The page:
226 F2d 714 Board of Supervisors of Louisiana State University and Agricultural and Mechanical College v. P Tureaud P
226 F.2d 714
BOARD OF SUPERVISORS OF LOUISIANA STATE UNIVERSITY AND AGRICULTURAL AND MECHANICAL COLLEGE, et al., Appellants,
Alexander P. TUREAUD, Jr., a Minor, By Alexander P. Tureaud, Sr., His Father and Next Friend, Appellees.
United States Court of Appeals Fifth Circuit.
October 26, 1955.
W. Scott Wilkinson, Shreveport, La., L. H. Perez, New Orleans, La., L. W. Brooks, C. V. Porter, and J. R. Fuller, Baton Rouge, La., for appellant.
A. P. Tureaud, New Orleans, La., and Robert L. Carter, New York City, for appellee.
Before RIVES and CAMERON, Circuit Judges, and DAWKINS, District Judge.
After long and serious study of the petition for rehearing the majority of the court has reached the conclusion that a rehearing should be granted. These are some of the considerations which have led to that conclusion:
The complaint alleged that the action of the Supervisors and other administrative officers of L.S.U., in refusing to admit plaintiff as a student at L.S.U., in the category which he sought, pursuant to the state Constitution and statutory provisions, was violative of the Fourteenth Amendment to the Federal Constitution, and for this reason a statutory court of three judges, 28 U.S.C.A. § 2281 et seq. should be convoked to hear the case. The trial judge held, in effect, that he alone had jurisdiction, and not the three-judge court, under the well settled doctrine of equal facilities, and found at the hearing, when the case was first tried, the facts in detail to show that courses and facilities of Southern University (devoted exclusively to the colored race) were greatly inferior to those of L.S.U. He therefore concluded that the refusal to admit plaintiff was violative of the Fourteenth Amendment. D. C., 116 F.Supp. 248.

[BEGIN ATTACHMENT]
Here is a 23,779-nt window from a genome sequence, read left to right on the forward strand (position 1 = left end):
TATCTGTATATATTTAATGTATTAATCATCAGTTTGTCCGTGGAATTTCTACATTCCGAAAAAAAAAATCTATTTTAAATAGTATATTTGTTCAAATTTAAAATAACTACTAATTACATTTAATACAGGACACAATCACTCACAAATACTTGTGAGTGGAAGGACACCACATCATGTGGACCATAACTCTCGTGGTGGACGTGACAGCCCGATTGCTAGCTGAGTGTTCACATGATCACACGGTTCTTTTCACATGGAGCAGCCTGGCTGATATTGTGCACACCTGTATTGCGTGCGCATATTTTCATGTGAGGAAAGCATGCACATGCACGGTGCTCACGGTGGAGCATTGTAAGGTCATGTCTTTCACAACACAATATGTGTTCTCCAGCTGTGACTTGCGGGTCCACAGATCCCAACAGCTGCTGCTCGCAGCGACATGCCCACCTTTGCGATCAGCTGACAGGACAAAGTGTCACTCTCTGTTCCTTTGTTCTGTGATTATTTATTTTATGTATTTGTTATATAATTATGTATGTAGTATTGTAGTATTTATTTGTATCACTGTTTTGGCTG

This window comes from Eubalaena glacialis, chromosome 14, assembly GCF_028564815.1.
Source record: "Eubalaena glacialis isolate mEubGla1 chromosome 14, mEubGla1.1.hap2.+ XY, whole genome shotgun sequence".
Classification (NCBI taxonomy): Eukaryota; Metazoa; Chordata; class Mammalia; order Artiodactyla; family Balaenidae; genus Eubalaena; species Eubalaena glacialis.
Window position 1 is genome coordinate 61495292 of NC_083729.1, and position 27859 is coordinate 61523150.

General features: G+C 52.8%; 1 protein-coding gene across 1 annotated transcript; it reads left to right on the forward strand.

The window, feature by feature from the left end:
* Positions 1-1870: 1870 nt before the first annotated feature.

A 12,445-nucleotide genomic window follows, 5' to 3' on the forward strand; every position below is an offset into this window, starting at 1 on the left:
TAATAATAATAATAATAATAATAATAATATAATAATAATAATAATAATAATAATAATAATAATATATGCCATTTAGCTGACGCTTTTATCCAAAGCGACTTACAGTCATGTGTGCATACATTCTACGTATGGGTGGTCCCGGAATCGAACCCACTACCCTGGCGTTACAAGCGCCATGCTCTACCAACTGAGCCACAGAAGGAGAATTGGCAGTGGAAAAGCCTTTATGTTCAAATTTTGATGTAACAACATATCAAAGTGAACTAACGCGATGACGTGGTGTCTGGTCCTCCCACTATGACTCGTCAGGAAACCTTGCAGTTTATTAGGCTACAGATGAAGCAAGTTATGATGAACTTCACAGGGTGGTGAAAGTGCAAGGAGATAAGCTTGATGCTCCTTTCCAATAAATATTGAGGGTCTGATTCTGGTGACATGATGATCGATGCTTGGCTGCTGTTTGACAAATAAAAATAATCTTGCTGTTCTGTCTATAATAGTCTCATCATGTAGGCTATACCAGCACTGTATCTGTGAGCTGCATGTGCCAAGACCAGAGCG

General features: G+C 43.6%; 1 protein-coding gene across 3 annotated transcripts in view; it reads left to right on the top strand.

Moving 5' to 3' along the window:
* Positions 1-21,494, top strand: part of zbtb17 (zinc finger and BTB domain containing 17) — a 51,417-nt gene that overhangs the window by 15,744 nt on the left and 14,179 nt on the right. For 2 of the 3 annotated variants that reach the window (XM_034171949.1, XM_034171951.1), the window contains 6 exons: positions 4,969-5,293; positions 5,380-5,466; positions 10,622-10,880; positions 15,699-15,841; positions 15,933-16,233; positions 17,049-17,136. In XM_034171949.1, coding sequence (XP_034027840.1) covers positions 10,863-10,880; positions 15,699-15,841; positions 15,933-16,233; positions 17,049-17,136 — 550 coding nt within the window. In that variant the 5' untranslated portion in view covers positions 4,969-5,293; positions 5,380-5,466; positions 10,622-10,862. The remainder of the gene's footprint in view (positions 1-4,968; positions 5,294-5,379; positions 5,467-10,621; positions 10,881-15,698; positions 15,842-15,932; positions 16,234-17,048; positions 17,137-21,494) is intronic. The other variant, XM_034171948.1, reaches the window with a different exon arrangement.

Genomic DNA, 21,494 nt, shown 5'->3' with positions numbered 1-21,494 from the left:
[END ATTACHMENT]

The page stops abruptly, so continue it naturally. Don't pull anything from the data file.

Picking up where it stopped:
On appeal, this court, one member of the panel dissenting, held that the judge below was without jurisdiction sitting alone, and remanded the case for the convocation of the statutory court. Board of Sup'rs of La. State University, etc. v. Tureaud, 5 Cir., 207 F.2d 807.
On application of plaintiff, the Supreme Court granted certiorari and by a per curiam opinion (covering three cases, Nos. 9, 85 and 595) 347 U.S. 971, 74 S.Ct. 783, 784, 98 L.Ed. 1112, said: "The petitions for writs of certiorari are granted. The judgments are vacated and the cases are remanded for consideration in the light of the Segregation Cases decided May 17, 1954, Brown v. Board of Education, etc., 347 U.S. 483, 74 S.Ct. 686 [98 L.Ed. 873], and conditions that now prevail".1 The mandate issued by the Clerk of the Supreme Court to the Clerk of this court June 28, 1954 added to the foregoing judgment the phrase, "Vacated without Costs". The very use of the word "vacate" (which indicates only to make vacant), instead of the word "reverse", which carries the implication of disapproval,2 is significant of the fact that the Supreme Court was not finding fault with our decision and judgment when the case was formerly before us, but was merely nullifying our judgment in order that we might follow the mandate contained in the Supreme Court's decision. That mandate was that we consider the whole case in the light of two things, the Segregation Cases and "conditions that now prevail". The inclusion of the phrase, "without costs", fortifies that concept of the effect of the Supreme Court holding because successful litigants recover costs. Upon receiving this mandate we passed it along in identical terms of the District Court in order that the consideration of these two new factors might be given by the trier of the facts as ordered by the Supreme Court.